Online Dental Education Library

Our team of dental specialists and staff strive to improve the overall health of our patients by focusing on preventing, diagnosing and treating conditions associated with your teeth and gums. Please use our dental library to learn more about dental problems and treatments available. If you have questions or need to schedule an appointment, contact us.


Crowns are synthetic caps, usually made of a material like porcelain, placed on the top of a tooth.

Crowns are typically used to restore a tooth's function and appearance following a restorative procedure such as a root canal. When decay in a tooth has become so advanced that large portions of the tooth must be removed, crowns are often used to restore the tooth.

Crowns are also used to attach bridges, cover implants, prevent a cracked tooth from becoming worse, or an existing filling is in jeopardy of becoming loose or dislocated. Crowns also serve an aesthetic use, and are applied when a discolored or stained tooth needs to be restored to its natural appearance.

Procedures

A tooth must usually be reduced in size to accommodate a crown. A cast is made of the existing tooth and an impression is made. The impression is sent to a special lab, which manufactures a custom-designed crown. In some cases, a temporary crown is applied until the permanent crown is ready. Permanent crowns are cemented in place.

Crowns are sometimes confused with veneers, but they are quite different. Veneers are typically applied only to relatively small areas.

Caring For Your Crowns

With proper care, a good quality crown could last up to eight years or longer. It is very important to floss in the area of the crown to avoid excess plaque or collection of debris around the restoration.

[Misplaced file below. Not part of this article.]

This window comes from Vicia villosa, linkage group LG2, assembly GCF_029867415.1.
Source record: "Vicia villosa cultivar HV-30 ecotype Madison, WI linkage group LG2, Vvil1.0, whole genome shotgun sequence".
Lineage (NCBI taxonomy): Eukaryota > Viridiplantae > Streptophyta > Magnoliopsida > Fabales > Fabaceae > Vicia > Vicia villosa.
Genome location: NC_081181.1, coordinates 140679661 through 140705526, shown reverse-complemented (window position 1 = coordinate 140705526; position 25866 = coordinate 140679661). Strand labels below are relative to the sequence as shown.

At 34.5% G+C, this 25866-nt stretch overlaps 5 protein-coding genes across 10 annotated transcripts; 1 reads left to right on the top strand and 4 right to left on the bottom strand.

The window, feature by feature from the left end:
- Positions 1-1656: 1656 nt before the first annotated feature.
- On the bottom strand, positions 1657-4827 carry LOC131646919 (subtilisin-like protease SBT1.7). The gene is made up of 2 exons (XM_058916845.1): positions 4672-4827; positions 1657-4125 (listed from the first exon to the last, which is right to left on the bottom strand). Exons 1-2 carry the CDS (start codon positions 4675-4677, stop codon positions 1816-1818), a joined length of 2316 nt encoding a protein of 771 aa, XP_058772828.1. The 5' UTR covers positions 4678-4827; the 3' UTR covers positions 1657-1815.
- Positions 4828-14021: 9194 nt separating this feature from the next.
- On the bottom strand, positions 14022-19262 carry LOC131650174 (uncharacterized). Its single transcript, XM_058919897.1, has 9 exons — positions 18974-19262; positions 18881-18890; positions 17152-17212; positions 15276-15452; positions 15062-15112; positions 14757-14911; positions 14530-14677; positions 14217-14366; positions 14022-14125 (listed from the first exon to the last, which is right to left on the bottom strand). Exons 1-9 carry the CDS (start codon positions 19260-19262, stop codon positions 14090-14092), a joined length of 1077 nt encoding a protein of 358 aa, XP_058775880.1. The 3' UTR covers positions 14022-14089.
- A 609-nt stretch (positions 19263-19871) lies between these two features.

Certain behaviors such as jaw clenching or bruxism (teeth grinding) significantly shorten the life of a crown. Moreover, eating brittle foods, ice or hard candy can compromise the adhesion of the crown, or even damage the crown.


Laser Use In Dentistry:

Most small cavities can be completed without numbing using a laser. The WaterlaseMD Laser can be used to numb the large majority of teeth by simply shining the low power laser light on the tooth. Then, at a higher setting, the laser can be used to get the cavity out of the tooth, or a regular dental drill can also be used. We have been using the laser in the office for 6 years now and nearly all the patients report the same when asked: "On a scale of 1-100, with 100 being very uncomfortable, how do you rate the laser just used?"

  • I didn't feel a thing, I rate it zero discomfort.

  • All I felt was some cold, maybe a two or a three.

  • I didn't feel a thing, this is great, no pain at all.

  • This is great, I really don't like being numbed up.

We have found that people do not like the feeling of being numb, and the laser is a great tool to get their small fillings done, pain-free without numbing.